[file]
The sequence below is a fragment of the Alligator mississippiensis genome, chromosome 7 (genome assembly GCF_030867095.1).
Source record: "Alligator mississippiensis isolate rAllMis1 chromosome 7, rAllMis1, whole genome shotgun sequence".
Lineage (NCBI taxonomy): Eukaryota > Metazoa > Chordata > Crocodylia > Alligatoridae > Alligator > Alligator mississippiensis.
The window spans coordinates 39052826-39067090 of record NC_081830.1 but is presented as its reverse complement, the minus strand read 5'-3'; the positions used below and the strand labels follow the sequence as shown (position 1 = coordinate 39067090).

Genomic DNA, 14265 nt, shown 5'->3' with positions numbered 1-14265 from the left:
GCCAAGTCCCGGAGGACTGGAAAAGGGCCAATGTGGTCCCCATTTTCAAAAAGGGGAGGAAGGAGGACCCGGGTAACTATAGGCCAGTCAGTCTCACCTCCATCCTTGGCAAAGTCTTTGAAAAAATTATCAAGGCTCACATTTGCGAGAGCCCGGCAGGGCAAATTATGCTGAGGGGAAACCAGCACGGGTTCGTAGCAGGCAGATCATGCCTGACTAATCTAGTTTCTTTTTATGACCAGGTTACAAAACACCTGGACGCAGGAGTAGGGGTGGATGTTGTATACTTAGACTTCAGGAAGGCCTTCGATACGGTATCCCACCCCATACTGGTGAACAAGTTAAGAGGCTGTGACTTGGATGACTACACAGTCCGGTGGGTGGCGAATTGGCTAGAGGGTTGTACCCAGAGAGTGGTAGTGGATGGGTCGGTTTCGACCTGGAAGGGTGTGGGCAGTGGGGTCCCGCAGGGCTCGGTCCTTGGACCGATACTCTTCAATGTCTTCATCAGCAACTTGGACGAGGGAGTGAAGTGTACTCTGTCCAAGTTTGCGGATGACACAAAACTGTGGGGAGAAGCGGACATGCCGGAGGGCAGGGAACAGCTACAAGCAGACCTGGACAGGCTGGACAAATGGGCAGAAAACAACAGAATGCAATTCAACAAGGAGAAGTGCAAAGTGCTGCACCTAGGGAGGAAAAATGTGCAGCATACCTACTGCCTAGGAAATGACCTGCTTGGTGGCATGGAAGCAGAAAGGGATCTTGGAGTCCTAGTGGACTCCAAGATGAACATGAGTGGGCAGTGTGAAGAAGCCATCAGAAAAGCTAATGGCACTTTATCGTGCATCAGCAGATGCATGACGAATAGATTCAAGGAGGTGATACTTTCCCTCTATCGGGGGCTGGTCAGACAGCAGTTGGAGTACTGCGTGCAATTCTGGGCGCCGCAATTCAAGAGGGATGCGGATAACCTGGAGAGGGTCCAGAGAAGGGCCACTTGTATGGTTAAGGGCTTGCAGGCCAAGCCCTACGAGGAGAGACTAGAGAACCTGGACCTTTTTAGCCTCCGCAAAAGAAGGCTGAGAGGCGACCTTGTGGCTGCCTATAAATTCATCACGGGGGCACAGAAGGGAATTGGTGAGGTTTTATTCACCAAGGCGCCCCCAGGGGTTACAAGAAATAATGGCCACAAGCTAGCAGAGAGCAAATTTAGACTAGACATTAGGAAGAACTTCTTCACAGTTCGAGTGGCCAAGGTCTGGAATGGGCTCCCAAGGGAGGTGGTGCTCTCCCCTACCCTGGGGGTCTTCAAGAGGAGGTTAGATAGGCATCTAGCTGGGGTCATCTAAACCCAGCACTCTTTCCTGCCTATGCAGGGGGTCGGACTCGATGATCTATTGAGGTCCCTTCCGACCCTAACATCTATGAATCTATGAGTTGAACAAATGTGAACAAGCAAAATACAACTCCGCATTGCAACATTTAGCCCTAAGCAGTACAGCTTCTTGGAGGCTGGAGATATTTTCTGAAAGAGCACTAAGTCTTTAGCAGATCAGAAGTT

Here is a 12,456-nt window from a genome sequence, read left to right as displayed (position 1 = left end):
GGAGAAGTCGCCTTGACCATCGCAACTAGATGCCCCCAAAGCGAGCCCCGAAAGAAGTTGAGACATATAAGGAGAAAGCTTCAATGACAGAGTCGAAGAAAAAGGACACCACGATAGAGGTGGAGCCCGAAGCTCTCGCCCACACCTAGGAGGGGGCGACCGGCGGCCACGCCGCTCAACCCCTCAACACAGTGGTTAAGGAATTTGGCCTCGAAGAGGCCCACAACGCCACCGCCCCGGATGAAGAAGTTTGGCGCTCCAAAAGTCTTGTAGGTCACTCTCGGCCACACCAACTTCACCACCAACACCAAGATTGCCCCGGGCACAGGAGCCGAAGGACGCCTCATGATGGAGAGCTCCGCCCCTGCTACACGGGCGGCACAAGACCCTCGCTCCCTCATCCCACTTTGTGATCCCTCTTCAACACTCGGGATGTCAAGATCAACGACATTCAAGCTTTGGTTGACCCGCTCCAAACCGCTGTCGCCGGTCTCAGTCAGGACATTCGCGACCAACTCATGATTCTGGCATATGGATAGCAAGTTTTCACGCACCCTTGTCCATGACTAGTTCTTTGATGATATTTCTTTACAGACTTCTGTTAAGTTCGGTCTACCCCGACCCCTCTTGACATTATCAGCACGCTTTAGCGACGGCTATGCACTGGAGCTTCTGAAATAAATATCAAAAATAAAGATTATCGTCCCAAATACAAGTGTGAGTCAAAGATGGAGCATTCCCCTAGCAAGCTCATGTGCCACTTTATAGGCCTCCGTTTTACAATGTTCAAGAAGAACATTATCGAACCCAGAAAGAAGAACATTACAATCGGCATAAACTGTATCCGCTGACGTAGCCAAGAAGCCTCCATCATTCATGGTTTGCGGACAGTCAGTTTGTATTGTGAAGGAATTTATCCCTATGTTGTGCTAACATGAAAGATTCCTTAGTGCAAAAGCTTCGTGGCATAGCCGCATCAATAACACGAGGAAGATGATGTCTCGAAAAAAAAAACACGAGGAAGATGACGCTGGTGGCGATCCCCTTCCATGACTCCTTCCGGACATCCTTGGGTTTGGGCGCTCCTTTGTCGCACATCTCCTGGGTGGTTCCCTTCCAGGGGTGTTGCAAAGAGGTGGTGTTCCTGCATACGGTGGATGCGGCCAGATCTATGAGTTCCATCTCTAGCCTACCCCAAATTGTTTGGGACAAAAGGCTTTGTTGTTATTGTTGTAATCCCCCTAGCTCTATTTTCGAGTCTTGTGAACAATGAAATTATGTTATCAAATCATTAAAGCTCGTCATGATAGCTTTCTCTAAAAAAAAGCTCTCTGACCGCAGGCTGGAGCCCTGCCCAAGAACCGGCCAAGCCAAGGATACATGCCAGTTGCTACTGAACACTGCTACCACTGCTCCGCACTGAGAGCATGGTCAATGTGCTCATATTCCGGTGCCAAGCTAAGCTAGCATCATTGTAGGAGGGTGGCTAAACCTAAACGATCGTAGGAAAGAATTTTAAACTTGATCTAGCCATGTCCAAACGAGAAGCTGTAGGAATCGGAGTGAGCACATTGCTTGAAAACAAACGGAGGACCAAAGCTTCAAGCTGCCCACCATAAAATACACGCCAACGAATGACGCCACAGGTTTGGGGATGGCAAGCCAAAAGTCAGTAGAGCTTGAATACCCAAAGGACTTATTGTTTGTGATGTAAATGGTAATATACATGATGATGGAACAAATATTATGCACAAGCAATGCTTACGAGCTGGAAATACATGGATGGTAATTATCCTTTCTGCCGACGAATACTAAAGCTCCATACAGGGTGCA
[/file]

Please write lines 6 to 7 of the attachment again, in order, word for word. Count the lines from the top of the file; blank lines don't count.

GCCAAGTCCCGGAGGACTGGAAAAGGGCCAATGTGGTCCCCATTTTCAAAAAGGGGAGGAAGGAGGACCCGGGTAACTATAGGCCAGTCAGTCTCACCTCCATCCTTGGCAAAGTCTTTGAAAAAATTATCAAGGCTCACATTTGCGAGAGCCCGGCAGGGCAAATTATGCTGAGGGGAAACCAGCACGGGTTCGTAGCAGGCAGATCATGCCTGACTAATCTAGTTTCTTTTTATGACCAGGTTACAAAACACCTGGACGCAGGAGTAGGGGTGGATGTTGTATACTTAGACTTCAGGAAGGCCTTCGATACGGTATCCCACCCCATACTGGTGAACAAGTTAAGAGGCTGTGACTTGGATGACTACACAGTCCGGTGGGTGGCGAATTGGCTAGAGGGTTGTACCCAGAGAGTGGTAGTGGATGGGTCGGTTTCGACCTGGAAGGGTGTGGGCAGTGGGGTCCCGCAGGGCTCGGTCCTTGGACCGATACTCTTCAATGTCTTCATCAGCAACTTGGACGAGGGAGTGAAGTGTACTCTGTCCAAGTTTGCGGATGACACAAAACTGTGGGGAGAAGCGGACATGCCGGAGGGCAGGGAACAGCTACAAGCAGACCTGGACAGGCTGGACAAATGGGCAGAAAACAACAGAATGCAATTCAACAAGGAGAAGTGCAAAGTGCTGCACCTAGGGAGGAAAAATGTGCAGCATACCTACTGCCTAGGAAATGACCTGCTTGGTGGCATGGAAGCAGAAAGGGATCTTGGAGTCCTAGTGGACTCCAAGATGAACATGAGTGGGCAGTGTGAAGAAGCCATCAGAAAAGCTAATGGCACTTTATCGTGCATCAGCAGATGCATGACGAATAGATTCAAGGAGGTGATACTTTCCCTCTATCGGGGGCTGGTCAGACAGCAGTTGGAGTACTGCGTGCAATTCTGGGCGCCGCAATTCAAGAGGGATGCGGATAACCTGGAGAGGGTCCAGAGAAGGGCCACTTGTATGGTTAAGGGCTTGCAGGCCAAGCCCTACGAGGAGAGACTAGAGAACCTGGACCTTTTTAGCCTCCGCAAAAGAAGGCTGAGAGGCGACCTTGTGGCTGCCTATAAATTCATCACGGGGGCACAGAAGGGAATTGGTGAGGTTTTATTCACCAAGGCGCCCCCAGGGGTTACAAGAAATAATGGCCACAAGCTAGCAGAGAGCAAATTTAGACTAGACATTAGGAAGAACTTCTTCACAGTTCGAGTGGCCAAGGTCTGGAATGGGCTCCCAAGGGAGGTGGTGCTCTCCCCTACCCTGGGGGTCTTCAAGAGGAGGTTAGATAGGCATCTAGCTGGGGTCATCTAAACCCAGCACTCTTTCCTGCCTATGCAGGGGGTCGGACTCGATGATCTATTGAGGTCCCTTCCGACCCTAACATCTATGAATCTATGAGTTGAACAAATGTGAACAAGCAAAATACAACTCCGCATTGCAACATTTAGCCCTAAGCAGTACAGCTTCTTGGAGGCTGGAGATATTTTCTGAAAGAGCACTAAGTCTTTAGCAGATCAGAAGTT

Here is a 12,456-nt window from a genome sequence, read left to right as displayed (position 1 = left end):